My morning so far

  • Cough myself awake. (Fifth cold in the last six months.)
  • Dodge call from collection agent.
  • Make coffee. Note I’m out of coffee, reassess budget for earlier trip to grocery store.
  • Read the below-quoted about myself in comments in this article about divisions in the environmental movement:

    What we don’t know, is how much oil and gas/ Koch money Steingraber and Clarke are getting.

  • Dodge call from different collection agent.

How’s your day going?

Caturday!

Uh Oh ...

Because there are no tall bookshelves in the wild

A U.S. Fish and Wildlife Service staff person happened to be in the right place this week to document a confrontation between two puma cubs and a band of five coyotes at the National Elk Refuge near Jackson, Wyoming.

There are more photos. (No sad kitty trigger warning needed.)

It’s Not Just the Internet. It Never Has Been.

What Emily Finke says:

“Oh, the anonymity of the internet makes people behave badly!”

“If we just used real names, there people wouldn’t be as vicious.”

“Oh, that’s just 20-something guys in internet chatrooms. That’s how they all are.”

On the contrary, the viciousness we see, isn’t just a side effect of the internet. It’s a side effect of our culture.

No, I would go beyond that. It isn’t a side effect of our culture. It *is* our culture.

Why would I ever say this? I mean, everyone knows that those anonymous trolls on reddit would *never* act like that in the real world. It’s the structure of the internet that allows them to be assholes. Everyone knows that if we just avoid the problematic sites, like reddit, or the skeptics movement, or, well, anywhere else online, we wouldn’t have to deal with this.

Bullshit.

People do act like that in the real world.

 

(If you don’t know Emily’s blog, you ought to. She doesn’t post often, but what she does post is really good. This one from last year still gets me.)

Here I Stand; I Can Do No Other

I weigh in on Google Glass at KCET.

The gist:

Some of us come out to the desert to escape the Panopticon that life in the city already is, increasingly. In Los Angeles, Google Glass might be just one more increment of invasion in a landscape already thoroughly colonized by surveillance cameras, red light cameras, random private webcams, smart phone videographers and other such prying eyes. But there are places out here that don’t even have 4G yet. In fact — and you might want to sit down here and swallow that mouthful of coffee — there are some places out here where even the 3G coverage is spotty. We are in the back of beyond here in much of Eastern California.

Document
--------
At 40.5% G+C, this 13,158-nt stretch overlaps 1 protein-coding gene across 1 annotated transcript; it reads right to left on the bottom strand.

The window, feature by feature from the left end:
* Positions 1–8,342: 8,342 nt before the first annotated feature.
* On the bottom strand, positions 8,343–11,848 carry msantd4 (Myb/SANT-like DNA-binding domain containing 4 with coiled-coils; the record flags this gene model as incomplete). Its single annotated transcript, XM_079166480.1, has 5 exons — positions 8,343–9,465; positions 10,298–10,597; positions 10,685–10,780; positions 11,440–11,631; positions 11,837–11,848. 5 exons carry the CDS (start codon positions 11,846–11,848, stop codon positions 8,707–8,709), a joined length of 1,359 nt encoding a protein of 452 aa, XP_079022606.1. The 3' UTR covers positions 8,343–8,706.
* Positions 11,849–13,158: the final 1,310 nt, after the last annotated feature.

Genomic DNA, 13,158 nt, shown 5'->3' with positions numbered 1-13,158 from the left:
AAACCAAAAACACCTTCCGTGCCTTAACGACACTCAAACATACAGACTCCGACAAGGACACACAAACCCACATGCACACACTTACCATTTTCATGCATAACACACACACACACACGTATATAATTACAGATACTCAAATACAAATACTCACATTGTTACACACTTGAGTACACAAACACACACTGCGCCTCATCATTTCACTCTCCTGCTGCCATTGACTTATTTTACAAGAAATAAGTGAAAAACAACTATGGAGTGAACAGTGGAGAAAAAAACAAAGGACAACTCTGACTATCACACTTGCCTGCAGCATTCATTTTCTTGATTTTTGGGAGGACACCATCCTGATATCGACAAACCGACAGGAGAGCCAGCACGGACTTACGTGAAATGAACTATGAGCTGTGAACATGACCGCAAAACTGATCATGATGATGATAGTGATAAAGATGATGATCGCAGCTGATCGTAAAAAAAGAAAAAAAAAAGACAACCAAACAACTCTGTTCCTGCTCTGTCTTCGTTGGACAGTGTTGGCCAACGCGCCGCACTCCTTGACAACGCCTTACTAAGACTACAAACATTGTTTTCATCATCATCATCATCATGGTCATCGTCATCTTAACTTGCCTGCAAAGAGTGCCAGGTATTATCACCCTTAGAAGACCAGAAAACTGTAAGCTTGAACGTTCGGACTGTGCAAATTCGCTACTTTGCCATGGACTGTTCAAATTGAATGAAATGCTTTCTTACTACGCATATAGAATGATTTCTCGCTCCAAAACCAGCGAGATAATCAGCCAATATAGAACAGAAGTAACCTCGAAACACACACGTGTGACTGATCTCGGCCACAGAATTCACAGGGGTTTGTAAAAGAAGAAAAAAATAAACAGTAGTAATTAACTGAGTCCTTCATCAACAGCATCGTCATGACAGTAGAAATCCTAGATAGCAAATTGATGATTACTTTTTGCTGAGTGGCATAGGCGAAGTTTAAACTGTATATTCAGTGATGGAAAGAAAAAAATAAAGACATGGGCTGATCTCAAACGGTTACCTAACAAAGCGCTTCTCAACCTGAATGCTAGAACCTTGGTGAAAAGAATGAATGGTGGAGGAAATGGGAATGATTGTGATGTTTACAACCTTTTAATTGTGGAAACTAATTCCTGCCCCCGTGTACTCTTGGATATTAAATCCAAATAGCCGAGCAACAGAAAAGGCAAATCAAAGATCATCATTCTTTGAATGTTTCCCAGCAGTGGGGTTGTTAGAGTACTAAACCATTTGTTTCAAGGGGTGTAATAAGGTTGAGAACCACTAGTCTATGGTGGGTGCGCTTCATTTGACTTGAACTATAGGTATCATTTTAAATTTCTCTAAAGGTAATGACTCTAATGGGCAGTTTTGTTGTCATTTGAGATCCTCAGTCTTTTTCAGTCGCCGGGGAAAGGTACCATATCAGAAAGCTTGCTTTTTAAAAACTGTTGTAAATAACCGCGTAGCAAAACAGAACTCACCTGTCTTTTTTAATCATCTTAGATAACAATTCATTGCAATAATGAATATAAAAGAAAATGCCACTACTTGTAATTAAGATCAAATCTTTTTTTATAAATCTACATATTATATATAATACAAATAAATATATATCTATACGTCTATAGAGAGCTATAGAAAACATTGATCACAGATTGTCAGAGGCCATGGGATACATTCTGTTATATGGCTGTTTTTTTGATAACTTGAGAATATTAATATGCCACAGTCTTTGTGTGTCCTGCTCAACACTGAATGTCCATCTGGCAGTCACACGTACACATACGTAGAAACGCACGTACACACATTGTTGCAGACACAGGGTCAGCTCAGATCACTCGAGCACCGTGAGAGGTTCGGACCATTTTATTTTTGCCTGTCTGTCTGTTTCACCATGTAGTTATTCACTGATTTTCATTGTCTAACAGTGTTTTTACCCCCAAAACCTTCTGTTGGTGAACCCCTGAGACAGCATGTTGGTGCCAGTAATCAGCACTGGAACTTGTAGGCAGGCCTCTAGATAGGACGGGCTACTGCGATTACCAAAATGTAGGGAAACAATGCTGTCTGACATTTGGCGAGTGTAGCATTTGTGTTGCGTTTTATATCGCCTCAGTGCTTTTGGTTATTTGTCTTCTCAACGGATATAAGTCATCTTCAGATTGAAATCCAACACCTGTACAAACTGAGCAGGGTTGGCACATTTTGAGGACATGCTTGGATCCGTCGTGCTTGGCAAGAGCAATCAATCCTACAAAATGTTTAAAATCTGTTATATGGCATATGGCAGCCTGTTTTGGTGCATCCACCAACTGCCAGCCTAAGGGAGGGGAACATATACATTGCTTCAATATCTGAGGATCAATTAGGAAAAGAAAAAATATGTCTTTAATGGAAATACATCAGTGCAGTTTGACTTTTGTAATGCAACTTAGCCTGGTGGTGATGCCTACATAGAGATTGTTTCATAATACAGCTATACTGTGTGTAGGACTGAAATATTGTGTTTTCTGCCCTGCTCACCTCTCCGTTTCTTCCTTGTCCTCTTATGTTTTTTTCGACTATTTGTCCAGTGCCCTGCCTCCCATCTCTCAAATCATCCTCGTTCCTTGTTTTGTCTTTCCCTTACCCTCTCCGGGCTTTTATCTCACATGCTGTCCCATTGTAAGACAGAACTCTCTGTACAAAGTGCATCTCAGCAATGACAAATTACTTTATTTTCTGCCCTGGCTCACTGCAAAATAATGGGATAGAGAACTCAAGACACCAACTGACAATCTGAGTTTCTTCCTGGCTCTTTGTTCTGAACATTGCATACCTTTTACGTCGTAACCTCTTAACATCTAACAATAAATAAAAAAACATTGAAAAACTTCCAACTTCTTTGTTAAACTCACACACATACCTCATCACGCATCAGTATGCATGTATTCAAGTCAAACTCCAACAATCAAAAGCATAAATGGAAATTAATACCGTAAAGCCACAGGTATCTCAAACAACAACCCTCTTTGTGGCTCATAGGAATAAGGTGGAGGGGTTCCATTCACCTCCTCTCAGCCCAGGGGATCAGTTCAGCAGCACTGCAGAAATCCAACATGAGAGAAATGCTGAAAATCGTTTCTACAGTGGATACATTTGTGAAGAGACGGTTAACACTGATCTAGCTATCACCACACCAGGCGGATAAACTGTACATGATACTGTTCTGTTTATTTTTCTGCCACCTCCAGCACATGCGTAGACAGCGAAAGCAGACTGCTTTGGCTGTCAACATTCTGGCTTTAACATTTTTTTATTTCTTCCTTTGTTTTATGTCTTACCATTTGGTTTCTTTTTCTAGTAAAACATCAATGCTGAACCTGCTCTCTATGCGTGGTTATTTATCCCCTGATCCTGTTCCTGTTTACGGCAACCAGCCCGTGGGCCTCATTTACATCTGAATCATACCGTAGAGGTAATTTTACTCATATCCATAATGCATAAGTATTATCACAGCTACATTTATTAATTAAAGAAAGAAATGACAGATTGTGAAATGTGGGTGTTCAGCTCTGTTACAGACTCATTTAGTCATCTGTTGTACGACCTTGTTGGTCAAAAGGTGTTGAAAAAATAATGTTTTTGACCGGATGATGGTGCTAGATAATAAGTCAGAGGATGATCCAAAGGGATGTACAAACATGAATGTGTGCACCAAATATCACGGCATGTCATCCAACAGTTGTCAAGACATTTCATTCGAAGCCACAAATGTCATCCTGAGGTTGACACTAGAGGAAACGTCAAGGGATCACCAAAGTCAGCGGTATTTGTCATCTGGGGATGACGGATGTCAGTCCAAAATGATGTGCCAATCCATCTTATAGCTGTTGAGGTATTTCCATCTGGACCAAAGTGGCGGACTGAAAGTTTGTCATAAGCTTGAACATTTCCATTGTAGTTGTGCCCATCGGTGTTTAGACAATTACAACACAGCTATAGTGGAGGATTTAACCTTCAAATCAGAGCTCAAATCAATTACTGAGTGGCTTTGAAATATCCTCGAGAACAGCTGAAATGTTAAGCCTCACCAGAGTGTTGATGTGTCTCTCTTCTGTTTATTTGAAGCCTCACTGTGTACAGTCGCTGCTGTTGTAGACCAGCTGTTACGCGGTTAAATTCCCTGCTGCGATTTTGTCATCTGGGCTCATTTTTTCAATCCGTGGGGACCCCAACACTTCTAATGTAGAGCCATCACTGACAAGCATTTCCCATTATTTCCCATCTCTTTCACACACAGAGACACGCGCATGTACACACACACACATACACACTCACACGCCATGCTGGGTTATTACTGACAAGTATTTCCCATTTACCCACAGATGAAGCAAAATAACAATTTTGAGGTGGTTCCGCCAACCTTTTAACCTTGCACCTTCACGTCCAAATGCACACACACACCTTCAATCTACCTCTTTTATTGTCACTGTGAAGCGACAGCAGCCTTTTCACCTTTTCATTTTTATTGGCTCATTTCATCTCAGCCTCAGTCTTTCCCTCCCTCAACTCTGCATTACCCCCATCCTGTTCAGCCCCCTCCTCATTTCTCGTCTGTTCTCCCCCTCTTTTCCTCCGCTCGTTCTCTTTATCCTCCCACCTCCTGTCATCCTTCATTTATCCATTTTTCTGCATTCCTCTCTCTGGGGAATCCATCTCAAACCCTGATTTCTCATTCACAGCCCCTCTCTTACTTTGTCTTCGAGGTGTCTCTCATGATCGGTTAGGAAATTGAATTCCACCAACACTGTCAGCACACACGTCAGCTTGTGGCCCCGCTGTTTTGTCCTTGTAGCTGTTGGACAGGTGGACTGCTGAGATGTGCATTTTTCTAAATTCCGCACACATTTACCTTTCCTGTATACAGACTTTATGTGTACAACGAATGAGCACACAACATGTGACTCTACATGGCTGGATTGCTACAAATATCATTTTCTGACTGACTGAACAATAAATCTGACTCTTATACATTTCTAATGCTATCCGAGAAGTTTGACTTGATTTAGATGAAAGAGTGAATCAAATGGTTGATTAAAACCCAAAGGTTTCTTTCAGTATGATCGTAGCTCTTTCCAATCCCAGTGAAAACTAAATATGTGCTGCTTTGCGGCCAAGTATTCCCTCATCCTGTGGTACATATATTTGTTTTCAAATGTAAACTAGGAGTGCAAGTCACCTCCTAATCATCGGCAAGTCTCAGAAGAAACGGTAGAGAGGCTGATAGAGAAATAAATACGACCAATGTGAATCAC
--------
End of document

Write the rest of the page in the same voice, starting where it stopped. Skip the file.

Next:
And we like it that way, mostly.

So by all means, come on out and visit the desert. Bring your recording equipment, whether it’s a shoulder-mounted Steadicam or this latest bit of geek lust from Google sitting on your face. Document your hike. Record that coyote begging for sandwiches. Take video of that gorgeous desert bloom backlit by sunrise. The desert needs all the documentation it can get.

But if you’re talking to me, take that Google Glass off and put it away. If I’m speaking in public — which I do from time to time, offering lectures and poetry readings and such — and see you’re in my audience wearing Google Glass and you haven’t cleared it with me first, I will stop what I’m doing and ask you to put it away or leave. If you’re at an adjacent cafe table facing me and recording in my direction, I will write something derogatory in Sharpie on a sheet of paper and hold it up. I may escalate from there. And I’m not alone.

Read the whole thing.

[Read more...]

Gizmodo fails again

There’s a whole lot wrong with this Gizmodo piece on the proposed Palen Solar Electric Generating System. In fact, the fuckup per sentence ratio is higher than in any piece I’ve seen this month outside of Mercola.com. The Solar Energy Zone “Initiative” wasn’t “signed into law” by Obama — it was a record of decision issued by the Interior Department on an agency program as the culmination of an environmental assessment, rather than a bill passed by Congress and sent to the President’s desk. (Which means Obama didn’t sign it and it’s not a law.) Palen will very likely not start construction this year: the California Energy Commission is casting a sober eye at contractor BrightSource’s technology on its proposed Hidden Hills project, which is much closer to approval. The towers at Hidden Hills will be just as tall as those at Palen, if either plant ever gets built, and Hidden Hills will likely go up first, meaning that the Gizmodo headline is wrong.

Like I said: many, many errors. But this one’s the worst, and it’s the very first paragraph: